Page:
James Elston

James Elston

Published June 8, 2024

The average payback period for solar panels is around six to 10 years. However, there are a variety of factors that influence the payback periods for solar panels, including the cost of your initial investment and the efficiency of your solar panels. 

For property owners wanting to reduce their carbon footprint and save money on monthly energy bills, installing solar panels is a great option. However, you’ll first need to understand how long it’ll take to receive a return on your investment to determine whether it is a financially viable option. 

In this article, we’ll take a look at the solar panel payback period in more detail, what impacts these costs, and how to calculate when you’ll receive a full ROI. 

What Is The Solar Panel Payback Period?

As mentioned, the average solar panel payback period ranges from six to 10 years, although it can vary. This is the amount of time it takes to save money on your electricity bills, which then offsets the initial cost of installing solar panels. Understanding this payback time helps establish the financial viability of installing a solar system.

A big factor that impacts the total cost of the system is what type of solar panels you have and what extras you include in your setup. This can increase your initial cost and extend the payback period. However, a basic system with no extras, like batteries, could have a shorter payback period.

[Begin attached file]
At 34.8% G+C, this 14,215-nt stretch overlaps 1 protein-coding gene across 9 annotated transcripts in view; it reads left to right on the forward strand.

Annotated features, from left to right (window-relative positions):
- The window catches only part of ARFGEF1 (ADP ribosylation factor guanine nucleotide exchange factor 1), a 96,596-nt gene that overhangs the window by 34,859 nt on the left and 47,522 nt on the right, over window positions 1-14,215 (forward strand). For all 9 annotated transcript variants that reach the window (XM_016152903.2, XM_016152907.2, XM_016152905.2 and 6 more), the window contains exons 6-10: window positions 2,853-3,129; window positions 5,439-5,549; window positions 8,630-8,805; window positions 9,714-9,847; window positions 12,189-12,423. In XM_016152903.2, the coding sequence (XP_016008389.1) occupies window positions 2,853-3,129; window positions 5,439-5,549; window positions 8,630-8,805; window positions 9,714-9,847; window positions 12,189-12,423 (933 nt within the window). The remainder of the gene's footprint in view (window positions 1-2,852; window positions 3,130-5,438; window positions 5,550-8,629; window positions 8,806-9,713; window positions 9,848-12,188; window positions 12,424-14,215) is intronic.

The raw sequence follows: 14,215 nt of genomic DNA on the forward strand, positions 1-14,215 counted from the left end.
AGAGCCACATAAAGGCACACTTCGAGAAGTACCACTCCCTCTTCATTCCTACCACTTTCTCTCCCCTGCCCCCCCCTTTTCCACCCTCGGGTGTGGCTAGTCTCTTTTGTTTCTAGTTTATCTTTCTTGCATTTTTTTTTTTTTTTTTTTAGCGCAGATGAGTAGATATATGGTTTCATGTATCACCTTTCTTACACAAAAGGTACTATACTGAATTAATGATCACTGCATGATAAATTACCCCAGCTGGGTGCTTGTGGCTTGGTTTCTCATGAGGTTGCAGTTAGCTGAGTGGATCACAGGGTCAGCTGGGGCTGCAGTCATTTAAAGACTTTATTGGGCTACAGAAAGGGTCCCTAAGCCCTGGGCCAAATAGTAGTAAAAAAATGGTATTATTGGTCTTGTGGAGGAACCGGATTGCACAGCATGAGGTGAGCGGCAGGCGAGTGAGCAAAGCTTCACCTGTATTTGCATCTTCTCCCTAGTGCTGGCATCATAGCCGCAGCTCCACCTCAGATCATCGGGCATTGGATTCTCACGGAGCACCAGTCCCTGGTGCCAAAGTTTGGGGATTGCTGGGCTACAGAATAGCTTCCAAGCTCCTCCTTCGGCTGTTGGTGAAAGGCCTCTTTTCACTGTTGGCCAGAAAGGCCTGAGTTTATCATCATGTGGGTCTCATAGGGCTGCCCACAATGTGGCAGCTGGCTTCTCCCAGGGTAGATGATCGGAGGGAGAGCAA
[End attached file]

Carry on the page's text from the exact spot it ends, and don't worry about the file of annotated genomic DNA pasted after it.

The less time it takes to offset the initial investment and recoup the total cost, the faster you’ll see a return on your investment. 

What Factors Impact Your Solar Payback Period?

There are a few factors that can impact your solar payback period.

Initial investment in your solar panel system

Your initial solar investment is the major contributing factor to the payback period. This includes how many solar panels you have, components like battery storage and inverters, and installation costs. Solar system costs can vary based on their size and output.

If you had to take a loan to get the system installed, there would probably be interest added to the loan amount, too. This will also affect your ROI. 

Solar panel efficiency

Different solar panel brands’ products vary in terms of quality. If you invest in a good, highly efficient brand, your panels will likely produce more solar energy. As a result, you will likely see a faster ROI.